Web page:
Biography of Eunice Kennedy Shriver

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By Admin1 (admin) on Tuesday, December 18, 2001 - 9:57 am: Edit Post

Biography of Eunice Kennedy Shriver

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Eunice Kennedy Shriver

An indefatigable leader in the struggle to improve the lives of individuals with mental retardation, Eunice Kennedy Shriver has had a lasting impact on millions of children, adults and their families.

Her proudest accomplishment may have been the founding and operation of the Special Olympics, which became the largest program in the world for sports training and competition for the persons with mental retardation. A year-round program, the Special Olympics grew in scope to where it attracted nearly one million athletes from 130 countries who compete in about two-dozen sports while developing physical fitness and experiencing the joys of competition.

The fifth of nine children of Joseph P. Kennedy Sr. and Rose Fitzgerald Kennedy, one of whom was a person with mental retardation. Eunice Kennedy attended primary and secondary schools in England during her father's tenure as ambassador to the Court of St. James in the late 1930s. After studying at Manhattanville College, she transferred to Stanford University from which she received a Bachelor of Science degree in Sociology in 1943.

During World War II, as an employee in the Special War Problems Division of the U.S. State Department, she assisted former American prisoners of war in becoming reoriented to civilian life. Then in 1953 she married Sargent Shriver and raised five children.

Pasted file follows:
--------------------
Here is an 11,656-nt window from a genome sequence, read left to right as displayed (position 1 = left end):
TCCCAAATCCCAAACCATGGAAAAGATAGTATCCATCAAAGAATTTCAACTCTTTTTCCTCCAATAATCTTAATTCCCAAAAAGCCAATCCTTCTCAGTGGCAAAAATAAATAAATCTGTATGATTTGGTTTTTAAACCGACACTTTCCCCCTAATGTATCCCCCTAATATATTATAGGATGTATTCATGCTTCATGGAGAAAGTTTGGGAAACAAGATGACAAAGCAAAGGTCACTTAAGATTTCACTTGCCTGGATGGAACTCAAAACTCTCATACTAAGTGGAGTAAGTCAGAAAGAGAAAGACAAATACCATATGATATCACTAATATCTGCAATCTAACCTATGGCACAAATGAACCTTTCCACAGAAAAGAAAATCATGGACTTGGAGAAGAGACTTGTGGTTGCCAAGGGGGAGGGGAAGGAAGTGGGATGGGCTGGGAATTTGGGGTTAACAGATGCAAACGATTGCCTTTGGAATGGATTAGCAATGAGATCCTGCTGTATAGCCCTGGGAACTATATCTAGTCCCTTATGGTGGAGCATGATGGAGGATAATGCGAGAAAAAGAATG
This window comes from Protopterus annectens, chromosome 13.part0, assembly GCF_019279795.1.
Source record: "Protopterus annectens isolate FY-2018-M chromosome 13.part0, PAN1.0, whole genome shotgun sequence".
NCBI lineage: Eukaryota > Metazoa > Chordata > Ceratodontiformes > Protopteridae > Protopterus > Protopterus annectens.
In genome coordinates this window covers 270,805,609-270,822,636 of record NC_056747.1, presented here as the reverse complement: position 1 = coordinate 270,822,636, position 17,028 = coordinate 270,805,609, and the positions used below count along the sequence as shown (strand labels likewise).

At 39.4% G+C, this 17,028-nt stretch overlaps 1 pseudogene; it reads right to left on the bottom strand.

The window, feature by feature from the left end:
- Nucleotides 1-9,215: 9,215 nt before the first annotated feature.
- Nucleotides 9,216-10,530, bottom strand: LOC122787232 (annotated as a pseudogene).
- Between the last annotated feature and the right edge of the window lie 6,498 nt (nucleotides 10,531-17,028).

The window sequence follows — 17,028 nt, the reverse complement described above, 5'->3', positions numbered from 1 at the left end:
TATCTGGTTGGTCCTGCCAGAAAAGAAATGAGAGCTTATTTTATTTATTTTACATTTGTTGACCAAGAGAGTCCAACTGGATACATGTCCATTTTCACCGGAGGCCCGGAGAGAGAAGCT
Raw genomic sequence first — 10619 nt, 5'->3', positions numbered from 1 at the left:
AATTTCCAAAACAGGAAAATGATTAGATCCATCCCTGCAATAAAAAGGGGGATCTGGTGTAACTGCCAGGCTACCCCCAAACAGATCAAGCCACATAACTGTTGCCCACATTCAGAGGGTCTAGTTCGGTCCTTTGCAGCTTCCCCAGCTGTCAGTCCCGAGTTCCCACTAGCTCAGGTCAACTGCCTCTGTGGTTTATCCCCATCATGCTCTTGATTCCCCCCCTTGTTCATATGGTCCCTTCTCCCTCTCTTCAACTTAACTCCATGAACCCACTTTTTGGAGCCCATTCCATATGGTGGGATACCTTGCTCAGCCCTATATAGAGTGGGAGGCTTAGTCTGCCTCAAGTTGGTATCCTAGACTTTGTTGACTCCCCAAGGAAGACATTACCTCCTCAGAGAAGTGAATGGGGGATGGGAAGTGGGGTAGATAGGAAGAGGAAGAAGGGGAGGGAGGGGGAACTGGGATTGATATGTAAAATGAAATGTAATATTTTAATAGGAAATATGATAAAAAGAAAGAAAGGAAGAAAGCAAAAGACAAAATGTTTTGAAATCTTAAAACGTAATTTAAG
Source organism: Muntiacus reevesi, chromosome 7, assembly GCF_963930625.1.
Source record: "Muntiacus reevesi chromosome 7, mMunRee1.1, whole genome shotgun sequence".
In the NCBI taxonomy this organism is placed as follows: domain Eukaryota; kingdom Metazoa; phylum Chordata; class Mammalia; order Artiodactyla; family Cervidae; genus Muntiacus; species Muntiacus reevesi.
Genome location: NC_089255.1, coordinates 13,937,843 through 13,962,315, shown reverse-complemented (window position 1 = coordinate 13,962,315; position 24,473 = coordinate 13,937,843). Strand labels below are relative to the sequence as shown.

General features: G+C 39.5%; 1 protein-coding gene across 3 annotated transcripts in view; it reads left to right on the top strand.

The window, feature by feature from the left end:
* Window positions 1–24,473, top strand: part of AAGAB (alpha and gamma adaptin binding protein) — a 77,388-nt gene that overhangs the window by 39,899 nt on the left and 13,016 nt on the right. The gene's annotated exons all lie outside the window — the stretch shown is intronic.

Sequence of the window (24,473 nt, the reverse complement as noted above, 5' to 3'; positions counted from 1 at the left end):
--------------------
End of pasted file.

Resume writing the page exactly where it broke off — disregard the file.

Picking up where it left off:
Eunice first became involved as an activist with persons with mental retardation when she was named executive vice president of the Joseph P. Kennedy Foundation in 1953. Established by her father, the foundation was set up to serve as a source of operating funds for Catholic organizations and institutions for the persons with mental retardation such as the facility where her sister, Rosemary, lived. Under her leadership, the Foundation changed its primary focus to research into the prevention of mental retardation and awarded millions of dollars in grants for research for the affliction. As the executive vice president, she was instrumental in working for the passage of federal legislation to help combat retardation.

For years Eunice operated a day camp for children with mental retardation on a Maryland farm where she taught a gym class and thus came to realize that many of the children were good athletes. That experience led to her creation of the Special Olympics. She also established the Community of Caring program, which is designed to help prevent teen pregnancy and was a driving force in the creation of the Kennedy Institute of Ethics at Georgetown University and a similar entity at Harvard University. U.S. News and World Report once said that Eunice's efforts on behalf of persons with mental retardation were a precursor to a greater national concern about the disabled in general. And, in a tribute to his sister, Senator Ted Kennedy said, "She has a way of making people exceed their reach."

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By Kitti Kat ( - on Tuesday, March 01, 2005 - 7:45 pm: Edit Post

Thankyou for the info!! It made my report a complete success!

By Anonymous ( on Thursday, March 02, 2006 - 6:12 pm: Edit Post

I heard on a television interview that Eunice Shriver established the Special Olympics and set up the Peace Corps. I have read that John Kennedy established the Peace Corps. What is accurate? Did John Kennedy get the idea for the Peace Corps and Eunice Shriver organize the program as it is today?

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